How many of these thoughts on complaining have you heard?
“If you don’t have anything nice to say, don’t say anything at all.”
“Do everything without complaining or arguing.” (Phil. 2:14)
“Don’t complain, just work harder.”
All of these sayings are helpful….in the right context.
So how can complaining save your relationship?
Complaining can save your relationship when:
- It is the alternative to criticizing.
- It is done in a productive, “I feel…what can WE do about this?” way.
- It prevents shutting down, stuffing emotion, and distancing from your partner.
So what kind of complaining am I talking about?
Pointing out a problem or difficulty in a way that…
- Takes responsibility for your feelings about it.
- Takes responsibility for your contributions to it.
- Heads toward collaboration to improve the situation.
Here’s an example to illustrate my point:
Husband and wife have planned to go to the movies. They mention it to some friends, and husband invites them to come along. Wife feels disappointed; she was looking forward to some one-on-one time with her guy.
She thinks: “I’m not sure that my feelings are justified. I don’t want to be negative or one of those nitpicking wives. I’ll stay quiet.”
He thinks: “Uh-oh. She’s gotten quiet. I feel uneasy. I know she’s probably upset about something, but I don’t know what it is. I know she won’t tell me if I ask. This is maddening.”
She feels: A little bit ashamed, depressed, angry. She makes a deposit into the “I’m not loved” bucket.
He feels: A little bit frustrated, scared, sad. He makes a deposit into the “I’m not respected” bucket.
Result: They miss out on an opportunity to affirm their love and respect for one another by confronting a problem together.
What if she were willing to complain? How might that sound?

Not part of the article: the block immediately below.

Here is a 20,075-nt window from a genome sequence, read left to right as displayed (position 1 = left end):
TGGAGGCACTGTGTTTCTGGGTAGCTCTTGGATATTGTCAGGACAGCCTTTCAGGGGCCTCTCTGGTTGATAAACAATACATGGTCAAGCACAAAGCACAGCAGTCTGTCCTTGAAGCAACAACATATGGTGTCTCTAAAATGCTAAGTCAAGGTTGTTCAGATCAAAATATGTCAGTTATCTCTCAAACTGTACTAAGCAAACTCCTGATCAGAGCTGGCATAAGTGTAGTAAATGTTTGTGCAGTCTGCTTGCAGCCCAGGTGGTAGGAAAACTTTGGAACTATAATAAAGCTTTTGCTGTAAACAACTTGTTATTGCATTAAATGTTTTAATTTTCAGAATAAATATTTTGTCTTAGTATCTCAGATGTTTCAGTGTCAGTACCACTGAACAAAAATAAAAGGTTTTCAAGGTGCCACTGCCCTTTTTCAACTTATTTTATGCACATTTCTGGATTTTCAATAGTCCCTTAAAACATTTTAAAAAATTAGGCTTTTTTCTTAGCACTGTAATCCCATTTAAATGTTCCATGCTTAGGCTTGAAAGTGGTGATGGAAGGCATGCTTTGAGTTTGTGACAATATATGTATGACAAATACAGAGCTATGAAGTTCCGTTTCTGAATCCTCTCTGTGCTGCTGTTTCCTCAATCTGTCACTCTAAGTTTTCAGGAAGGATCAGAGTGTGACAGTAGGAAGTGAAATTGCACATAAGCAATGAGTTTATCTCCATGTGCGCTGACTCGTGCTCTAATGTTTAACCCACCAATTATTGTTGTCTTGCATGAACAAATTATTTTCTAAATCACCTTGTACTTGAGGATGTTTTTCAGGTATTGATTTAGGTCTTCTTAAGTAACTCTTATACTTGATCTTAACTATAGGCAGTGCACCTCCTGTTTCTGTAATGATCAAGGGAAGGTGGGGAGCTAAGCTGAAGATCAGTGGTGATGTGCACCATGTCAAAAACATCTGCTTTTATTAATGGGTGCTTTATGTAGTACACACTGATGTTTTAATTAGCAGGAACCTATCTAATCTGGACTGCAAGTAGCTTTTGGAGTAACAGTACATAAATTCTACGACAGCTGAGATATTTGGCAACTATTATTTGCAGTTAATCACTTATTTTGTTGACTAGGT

She says: “I’m disappointed that so-and-so is coming to the movie with us. I’m sad we won’t have that alone time together; I was really looking forward to it.”
(Takes responsibility for her feelings about it.)
He says: “Oh shoot. I didn’t realize that part was important to you tonight. I’m sorry.”
She says: “I know you weren’t trying to be inconsiderate. I didn’t make it clear to you that I’ve been craving one-on-one time.”
(Takes responsibility for her contributions to it.)
He says: “I love being with you. How can we make this better?”
She says: “Can we go out to dinner beforehand, just the two of us?”
(Heads toward collaboration to improve the situation.)
He says: Name the place!
She feels: Relieved, empowered, loved.
He feels: Affirmed, empowered, respected.
A note to the person-being-complained-to. Remember:
- Your partner feeling bad isn’t the same as you being bad.
- What you did or said, or did or didn’t do, wasn’t necessarily wrong.
- Your role is not to defend your worth, or your actions.
- Your role is to respond to her feelings.
- The same is true when the roles are reversed.
In summary, there is a way to complain PRODUCTIVELY.
STUFFING distances you from your partner.
STIFLING depletes your “I’m loved” bucket.
SHARING your emotions around a problem:
EMPOWERS you and your partner to address the problem.
AFFIRMS your love for one another.
What is an issue where you’ve been stuffing or stifling your feelings? How can you complain in a way that avoids criticism, takes responsibility for your feelings and contributions, and heads toward collaboration?
Click here to learn about one-on-one couple’s coaching for you and your partner.
Here’s a Pinterest link to a helpful image and article about the difference between complaining and criticizing.